Moreover, in addressing the arguments made by Herman Cain and others that high corporate tax rates discourage American companies from repatriating $1.2 trillion in money being held overseas, the Corporate Taxpayers study points out that corporate tax rates in other countries are often significantly higher. Additionally, if there is a tax advantage to off-shoring jobs it comes only because American law allows for a permanent deferral on foreign profits. The solution is simple: repeal the deferral and do not allow corporations to use the tax code as an incentive to out-source. Overall, the United States government is facilitating this problem by adopting policies that encourage evasion.
The message from all these studies point to a nation increasingly divided by income, region, and class. They point to a country where the rich pay little taxes or better yet, are able to use the tax code to their advantage — and to a world where in reality, unemployment and slow economic growth are not due to high taxes but to other factors.
Occupy Wall Street is about highlighting these facts, seeking to reintroduce the simple concept that capitalism is meant to facilitate democracy and not vice versa.
Saturday, November 12, 2011
The basic problem is the economy. Only 80,000 jobs were added in October, placing the unemployment rate at 9.0%. The Federal Reserve Board projects slow economic growth next year–2-2.5%–with the unemployment rate settling in at about 8.5% by election time. Of course these numbers are bad for all those looking for jobs or businesses hoping to grow, yet for Obama it is a real problem.
Since 1932 only two presidents have ever won re-election when the unemployment rate was above 6%. In 1936 and 1940 Franklin Roosevelt won reelection with unemployment rates of 17% and 14.6%, but both of these elections should be treated as outliers or oddities. In 1936 the unemployment rate had dropped from nearly 24% to 17% and the economy was growing at an annual rate of 14%. In 1940 World War II was upon America and with patriotism high, support for Roosevelt was strong. More importantly, the economy was growing at 10% but the perception was that the president had the country going in the right direction.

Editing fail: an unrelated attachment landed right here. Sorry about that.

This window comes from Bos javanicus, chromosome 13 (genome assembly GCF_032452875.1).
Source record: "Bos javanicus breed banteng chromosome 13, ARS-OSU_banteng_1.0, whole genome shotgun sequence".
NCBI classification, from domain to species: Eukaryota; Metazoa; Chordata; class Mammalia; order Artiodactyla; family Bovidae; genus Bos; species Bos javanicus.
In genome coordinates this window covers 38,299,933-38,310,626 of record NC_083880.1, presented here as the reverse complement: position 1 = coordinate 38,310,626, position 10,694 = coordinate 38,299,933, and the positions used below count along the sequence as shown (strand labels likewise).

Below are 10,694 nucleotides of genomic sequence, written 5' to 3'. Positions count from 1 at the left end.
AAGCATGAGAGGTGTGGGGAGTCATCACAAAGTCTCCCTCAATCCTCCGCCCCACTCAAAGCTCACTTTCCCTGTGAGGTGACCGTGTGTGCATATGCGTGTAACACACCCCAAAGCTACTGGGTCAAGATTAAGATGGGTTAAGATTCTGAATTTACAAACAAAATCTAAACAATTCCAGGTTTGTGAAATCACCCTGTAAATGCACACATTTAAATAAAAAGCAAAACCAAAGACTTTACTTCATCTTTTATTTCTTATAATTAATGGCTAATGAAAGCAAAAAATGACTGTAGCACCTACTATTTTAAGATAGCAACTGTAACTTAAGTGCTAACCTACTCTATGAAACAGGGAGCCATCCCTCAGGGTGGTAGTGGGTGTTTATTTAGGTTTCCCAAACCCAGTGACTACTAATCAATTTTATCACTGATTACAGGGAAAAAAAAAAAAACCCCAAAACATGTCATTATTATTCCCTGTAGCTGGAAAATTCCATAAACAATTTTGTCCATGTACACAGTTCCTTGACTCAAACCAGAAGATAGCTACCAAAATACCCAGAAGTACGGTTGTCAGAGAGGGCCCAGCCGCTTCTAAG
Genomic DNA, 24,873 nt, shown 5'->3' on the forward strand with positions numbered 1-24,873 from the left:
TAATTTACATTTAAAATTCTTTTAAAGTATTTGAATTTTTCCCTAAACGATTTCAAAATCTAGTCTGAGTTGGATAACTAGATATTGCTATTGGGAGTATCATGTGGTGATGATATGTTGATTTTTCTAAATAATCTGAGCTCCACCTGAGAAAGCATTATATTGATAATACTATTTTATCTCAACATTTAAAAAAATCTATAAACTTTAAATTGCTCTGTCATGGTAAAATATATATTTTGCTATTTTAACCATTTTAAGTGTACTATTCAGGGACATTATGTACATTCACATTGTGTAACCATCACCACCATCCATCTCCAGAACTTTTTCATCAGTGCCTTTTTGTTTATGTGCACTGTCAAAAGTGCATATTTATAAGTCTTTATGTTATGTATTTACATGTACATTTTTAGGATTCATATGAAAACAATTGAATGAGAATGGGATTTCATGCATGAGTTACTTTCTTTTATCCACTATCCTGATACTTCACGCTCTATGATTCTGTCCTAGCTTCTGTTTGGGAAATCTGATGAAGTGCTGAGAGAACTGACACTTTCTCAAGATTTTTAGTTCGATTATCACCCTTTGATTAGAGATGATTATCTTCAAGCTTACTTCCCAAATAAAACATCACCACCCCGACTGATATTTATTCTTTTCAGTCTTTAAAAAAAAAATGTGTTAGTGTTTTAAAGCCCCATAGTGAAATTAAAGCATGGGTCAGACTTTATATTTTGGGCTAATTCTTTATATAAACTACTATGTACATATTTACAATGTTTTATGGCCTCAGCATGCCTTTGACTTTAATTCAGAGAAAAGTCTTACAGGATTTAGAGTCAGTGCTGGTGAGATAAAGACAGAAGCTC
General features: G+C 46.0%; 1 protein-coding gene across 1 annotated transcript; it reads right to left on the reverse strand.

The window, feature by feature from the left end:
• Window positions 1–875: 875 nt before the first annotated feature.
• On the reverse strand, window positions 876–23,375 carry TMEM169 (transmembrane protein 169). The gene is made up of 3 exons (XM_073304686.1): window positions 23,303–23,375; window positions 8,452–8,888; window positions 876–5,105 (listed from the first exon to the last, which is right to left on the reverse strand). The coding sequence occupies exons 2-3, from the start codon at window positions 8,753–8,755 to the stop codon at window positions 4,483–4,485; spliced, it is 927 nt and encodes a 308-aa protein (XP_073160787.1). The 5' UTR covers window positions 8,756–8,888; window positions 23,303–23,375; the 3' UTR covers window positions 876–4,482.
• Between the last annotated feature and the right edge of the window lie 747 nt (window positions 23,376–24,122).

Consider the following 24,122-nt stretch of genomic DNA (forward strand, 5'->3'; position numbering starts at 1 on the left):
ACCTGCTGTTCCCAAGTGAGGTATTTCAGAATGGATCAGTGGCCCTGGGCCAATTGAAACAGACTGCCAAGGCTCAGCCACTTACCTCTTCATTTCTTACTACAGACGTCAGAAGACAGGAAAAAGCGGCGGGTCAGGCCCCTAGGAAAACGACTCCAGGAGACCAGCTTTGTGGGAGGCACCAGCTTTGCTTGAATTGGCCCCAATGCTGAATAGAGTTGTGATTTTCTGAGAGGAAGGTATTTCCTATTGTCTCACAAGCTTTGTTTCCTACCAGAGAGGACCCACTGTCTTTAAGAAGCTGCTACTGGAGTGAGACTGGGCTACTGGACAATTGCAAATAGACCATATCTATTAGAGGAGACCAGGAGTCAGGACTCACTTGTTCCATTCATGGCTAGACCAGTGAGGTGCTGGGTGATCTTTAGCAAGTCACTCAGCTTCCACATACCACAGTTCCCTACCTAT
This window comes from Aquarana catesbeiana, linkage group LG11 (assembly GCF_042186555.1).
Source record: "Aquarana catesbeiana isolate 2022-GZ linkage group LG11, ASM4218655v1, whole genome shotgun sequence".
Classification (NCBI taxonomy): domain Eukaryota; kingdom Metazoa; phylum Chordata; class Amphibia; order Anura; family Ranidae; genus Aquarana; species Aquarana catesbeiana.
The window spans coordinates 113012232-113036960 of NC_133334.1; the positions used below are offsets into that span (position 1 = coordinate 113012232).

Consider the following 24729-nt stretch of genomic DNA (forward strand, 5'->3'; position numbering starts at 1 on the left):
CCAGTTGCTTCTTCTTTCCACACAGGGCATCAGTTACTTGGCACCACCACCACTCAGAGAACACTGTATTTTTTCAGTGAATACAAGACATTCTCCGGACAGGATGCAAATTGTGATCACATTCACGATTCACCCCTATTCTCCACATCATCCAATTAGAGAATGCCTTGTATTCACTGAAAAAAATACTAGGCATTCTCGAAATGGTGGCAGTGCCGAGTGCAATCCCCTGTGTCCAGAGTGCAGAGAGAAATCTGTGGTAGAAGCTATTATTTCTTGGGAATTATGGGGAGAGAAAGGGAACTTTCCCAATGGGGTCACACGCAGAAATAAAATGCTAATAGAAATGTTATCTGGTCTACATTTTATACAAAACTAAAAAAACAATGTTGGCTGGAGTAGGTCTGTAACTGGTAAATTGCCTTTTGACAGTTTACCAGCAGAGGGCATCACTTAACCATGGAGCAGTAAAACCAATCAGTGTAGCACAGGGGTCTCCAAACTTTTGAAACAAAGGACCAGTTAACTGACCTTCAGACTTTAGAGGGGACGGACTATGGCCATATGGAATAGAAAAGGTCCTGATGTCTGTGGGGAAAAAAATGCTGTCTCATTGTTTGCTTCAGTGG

In 1984 Ronald Reagan won re-election with an unemployment rate of 7.5%. Yet his victory occurred when the economy was growing at more than 11% and gas prices were tumbling from then record highs. Reagan definitely benefited from the perception that it truly was morning in America, especially after the unemployment rate tumbled from around 10% in 1982 and 1983.
But FDR and Reagan aside, high unemployment–six percent or more–is the death knell for a presidential re-election bid. In 1976 Gerald Ford ran for re-election when the unemployment rate was 7.7%–he lost to Jimmy Carter. Four years later the unemployment rate was 7.1% when Carter ran for a second term against Reagan. He lost to the tune of Reagan asking Americans if they were better off now than they were four years ago. In 1992 George Bush sought a second term with an unemployment rate of 7.5%–he lost to a Bill Clinton reminding the voters that it was “the economy stupid.” Conversely, Nixon won with an unemployment rate of 5.6% in 1972, Clinton 5.4% in 1996, Bush in 2004 with 5.5%, Eisenhower 4.1% in 1956, and Truman in 1948 with 3.8%.
Obama faces an economy where the best projection is of high unemployment and low economic growth. But there is more. Home values remain about 25% or more below what they were in 2008, consumer and now student debt is high, and many people have already blown through their unemployment benefits and face an uncertain future. Consumer confidence remains near historic lows, suggesting little chance that retail sales and spending for the coming holidays and into next year will revive the economy. The public just does not believe the country is headed in the right direction and few think we are better off now than four years ago.